The challenge?

“There is a big discussion in our industry,” said Roell, who also serves as president of the San Diego Ad Club. “Is longer-term thinking being jeopardized? If you hire a freelancer, how much do they know about the client? Total involvement in the brand has become much more limited than it has been in the past.”

Another big issue, he said, is that interactive space is becoming more fragmented.

“It’s so broad, we can’t have a payroll for all of the needs,” said Roell. “It is the nature of the Internet. There are so many different pieces of technology floating around, so much innovation.”

Consequently, he added, “The face of the agency has changed. It is the hub of knowledge and ideas, but the execution is more done at multiple places. This drives the virtual agency, and it has become so much more of an efficient way to communicate.”

Clients also expect less face time, said Roell.

“We have clients on the East Coast, and for us to be in their face would take too much time away from doing our jobs,” he said. “This has become a less in-person approach, and more focused on getting the job done. I think it’s a sign of the times. Consumers have changed. It is our job to respond to it.”

Agencies have struggled for long periods of time changing the way they operate, said Roell.

“The ones that don’t adjust themselves, it will hurt,” he said. “For those who progress, it will be the same or better than it was before. The key is being able to service the client properly.”


Boutique Boom

Greg Starmack, president of The Starmack Group, a La Mesa boutique marketing and communications agency, worked for big agencies for almost two decades.

“The traditional agency business I came from was very departmentalized, and they kept themselves apart,” he said. “You had your own department and that’s what you worked in.”

With the dot-com crash several years ago, agencies were “forced to re-analyze how trends are set, how industries like dot-coms can explode for a small amount of time,” said Starmack. “When the industry went away, it caused a huge dent with the ad agency business, and forced them out on the street. With that, a lot of creative ad people went off on their own, and started freelancing and found opportunities to do a lot of different work in a different atmosphere.”

This new business model has advantages, said Starmack.

“Clients are demanding more and more time with their marketing partners,” he said. “With smaller agencies, we have people who can wear different hats, and can slide into situations easier than they did 10 years ago. Small agencies become more flexible, and they turn work around quicker.”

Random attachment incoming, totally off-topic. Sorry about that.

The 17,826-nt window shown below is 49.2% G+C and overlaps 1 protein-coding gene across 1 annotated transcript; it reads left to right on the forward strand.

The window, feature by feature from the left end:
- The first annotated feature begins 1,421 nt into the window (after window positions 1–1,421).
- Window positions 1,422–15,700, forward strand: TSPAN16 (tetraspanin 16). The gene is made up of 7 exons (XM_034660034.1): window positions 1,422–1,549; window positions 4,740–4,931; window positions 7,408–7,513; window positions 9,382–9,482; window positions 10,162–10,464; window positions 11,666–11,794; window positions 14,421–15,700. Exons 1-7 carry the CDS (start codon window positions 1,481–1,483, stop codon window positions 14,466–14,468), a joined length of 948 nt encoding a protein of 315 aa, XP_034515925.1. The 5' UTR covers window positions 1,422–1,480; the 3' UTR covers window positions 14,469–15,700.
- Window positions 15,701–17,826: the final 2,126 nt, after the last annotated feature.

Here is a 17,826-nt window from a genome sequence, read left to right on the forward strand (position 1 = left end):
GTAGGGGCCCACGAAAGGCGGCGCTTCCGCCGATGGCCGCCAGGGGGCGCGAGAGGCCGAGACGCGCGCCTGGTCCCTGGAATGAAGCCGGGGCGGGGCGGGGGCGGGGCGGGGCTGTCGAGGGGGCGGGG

Virtual Evolution

Starmack, who now has a staff of eight, began as a virtual agency, brainstorming with freelancers that included Michael Duffy, creative director currently on staff.

As a freelancer, “I had to do everything , billing, being account executive and art director,” said Duffy.

He also found himself isolated.

“I would go out and go to dinner with friends and talk and talk and talk,” he recalled. “I’d talk to my dog, and the retired neighbors across the street. I missed the camaraderie.”

Kathleen Cunningham, president of Advanced Marketing Strategies in San Diego, considers the virtual agency a “viable business model.”

“But will it replace the bigger agency?” she asked. “I don’t think so. I think that there is a lot to be said for having everything done in one shop. We consider ourselves a business consultant. For the clients we have, if they went to a virtual agency, they would be getting piecemeal advertising.”

Her company employs 23 full-time staffers, and has offices in Los Angeles, Dallas, Houston and Phoenix.

Cunningham also believes that larger agencies can be just as nimble as the virtual or boutique businesses.

“We all have the same technology,” she said. “This allows our business to become ultra-responsive, and allows us to turn things around quickly.”

As for pricing, Cunningham added, “You get what you pay for.”

Beth Callender, principal of Greenhaus, a San Diego-based advertising and marketing agency, figures that her business places among the top five locally these days. But, she agrees that there aren’t many mega-agencies around anymore.

“When I first started in the business in the early ’80s, every agency had fast-food, car dealership, real estate and bank clients,” she recalled, noting many of them had headquarters here.

“In the ’90s, we lost a lot of corporate headquarters and there were mergers and acquisitions,” said Callender. “Where marketing used to exist locally, a lot of it was folded into agencies at the national level. Everything was fragmented, changed and streamlined.

“In the late ’80s and early ’90s, there was the advent of media-buying services,” said Callender. They were operating nationally, she said, and “getting the best rates. Things that used to be the exclusive job of agencies have been divvied up among different firms.”

Then came the online boom.

“It’s a completely different world,” she said.